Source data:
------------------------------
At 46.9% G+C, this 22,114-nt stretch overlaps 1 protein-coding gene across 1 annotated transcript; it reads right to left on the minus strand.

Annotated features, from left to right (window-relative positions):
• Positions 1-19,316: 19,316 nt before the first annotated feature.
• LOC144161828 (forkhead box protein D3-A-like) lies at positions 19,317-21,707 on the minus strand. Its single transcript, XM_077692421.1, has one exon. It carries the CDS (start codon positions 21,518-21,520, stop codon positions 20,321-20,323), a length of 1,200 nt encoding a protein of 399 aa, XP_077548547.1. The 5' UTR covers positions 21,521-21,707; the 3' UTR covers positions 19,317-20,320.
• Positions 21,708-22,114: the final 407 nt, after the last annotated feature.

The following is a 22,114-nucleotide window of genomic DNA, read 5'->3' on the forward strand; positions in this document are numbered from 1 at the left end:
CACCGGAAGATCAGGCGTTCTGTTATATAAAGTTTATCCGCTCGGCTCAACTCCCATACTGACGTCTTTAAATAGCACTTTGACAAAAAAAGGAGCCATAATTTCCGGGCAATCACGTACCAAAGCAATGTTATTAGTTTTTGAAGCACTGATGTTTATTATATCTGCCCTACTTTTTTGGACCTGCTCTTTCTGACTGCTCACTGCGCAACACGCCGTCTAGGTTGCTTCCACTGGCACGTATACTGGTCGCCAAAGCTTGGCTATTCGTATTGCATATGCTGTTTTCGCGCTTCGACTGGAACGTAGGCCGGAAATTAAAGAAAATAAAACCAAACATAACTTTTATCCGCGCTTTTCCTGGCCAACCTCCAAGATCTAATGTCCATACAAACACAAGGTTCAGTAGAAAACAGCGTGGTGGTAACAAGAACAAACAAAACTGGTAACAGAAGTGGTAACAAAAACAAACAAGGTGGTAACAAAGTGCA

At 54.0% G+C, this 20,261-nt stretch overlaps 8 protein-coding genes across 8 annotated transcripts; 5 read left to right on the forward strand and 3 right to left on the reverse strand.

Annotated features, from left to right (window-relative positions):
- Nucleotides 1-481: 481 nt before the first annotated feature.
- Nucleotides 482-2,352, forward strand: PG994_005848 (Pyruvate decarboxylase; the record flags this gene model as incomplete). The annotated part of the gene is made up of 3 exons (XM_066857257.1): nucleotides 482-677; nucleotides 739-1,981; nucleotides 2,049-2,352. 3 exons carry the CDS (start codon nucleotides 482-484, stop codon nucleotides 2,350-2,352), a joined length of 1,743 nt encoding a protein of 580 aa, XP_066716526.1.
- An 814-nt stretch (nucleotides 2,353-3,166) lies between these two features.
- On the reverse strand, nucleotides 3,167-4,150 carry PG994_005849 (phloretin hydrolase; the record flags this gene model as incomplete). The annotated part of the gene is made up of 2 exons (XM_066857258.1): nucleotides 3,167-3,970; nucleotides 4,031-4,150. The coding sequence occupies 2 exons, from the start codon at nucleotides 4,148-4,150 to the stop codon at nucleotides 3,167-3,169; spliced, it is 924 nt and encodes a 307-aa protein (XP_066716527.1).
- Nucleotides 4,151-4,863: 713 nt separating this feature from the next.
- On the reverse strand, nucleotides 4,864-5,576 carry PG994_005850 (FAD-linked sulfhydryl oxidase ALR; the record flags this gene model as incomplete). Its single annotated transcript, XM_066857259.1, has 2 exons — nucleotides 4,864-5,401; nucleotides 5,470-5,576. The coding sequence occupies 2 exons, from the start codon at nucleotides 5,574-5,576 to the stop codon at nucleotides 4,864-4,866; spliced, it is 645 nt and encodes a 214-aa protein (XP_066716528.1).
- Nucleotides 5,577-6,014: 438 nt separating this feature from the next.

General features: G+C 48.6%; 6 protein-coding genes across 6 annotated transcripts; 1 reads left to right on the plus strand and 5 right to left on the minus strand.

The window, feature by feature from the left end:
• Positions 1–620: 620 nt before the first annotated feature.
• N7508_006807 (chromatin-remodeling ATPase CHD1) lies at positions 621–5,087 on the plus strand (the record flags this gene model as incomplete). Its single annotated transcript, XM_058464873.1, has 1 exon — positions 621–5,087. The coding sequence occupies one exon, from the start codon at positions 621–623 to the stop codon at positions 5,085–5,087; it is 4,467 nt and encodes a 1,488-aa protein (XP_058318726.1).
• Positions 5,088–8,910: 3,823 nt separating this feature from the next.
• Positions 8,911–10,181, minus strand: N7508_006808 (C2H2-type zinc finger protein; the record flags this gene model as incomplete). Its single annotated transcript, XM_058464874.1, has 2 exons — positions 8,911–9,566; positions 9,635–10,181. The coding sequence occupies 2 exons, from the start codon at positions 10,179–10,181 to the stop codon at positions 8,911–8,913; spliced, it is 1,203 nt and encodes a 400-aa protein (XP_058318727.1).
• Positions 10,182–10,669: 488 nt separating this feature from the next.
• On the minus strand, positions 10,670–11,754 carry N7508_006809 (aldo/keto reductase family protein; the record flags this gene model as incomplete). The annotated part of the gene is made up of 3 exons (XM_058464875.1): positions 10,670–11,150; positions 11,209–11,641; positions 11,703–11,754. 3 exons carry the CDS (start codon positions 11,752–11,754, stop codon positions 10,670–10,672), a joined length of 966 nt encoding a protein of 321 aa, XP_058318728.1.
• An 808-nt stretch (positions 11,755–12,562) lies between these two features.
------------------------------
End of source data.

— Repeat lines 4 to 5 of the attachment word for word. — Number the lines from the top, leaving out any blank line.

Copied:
• LOC144161828 (forkhead box protein D3-A-like) lies at positions 19,317-21,707 on the minus strand. Its single transcript, XM_077692421.1, has one exon. It carries the CDS (start codon positions 21,518-21,520, stop codon positions 20,321-20,323), a length of 1,200 nt encoding a protein of 399 aa, XP_077548547.1. The 5' UTR covers positions 21,521-21,707; the 3' UTR covers positions 19,317-20,320.
• Positions 21,708-22,114: the final 407 nt, after the last annotated feature.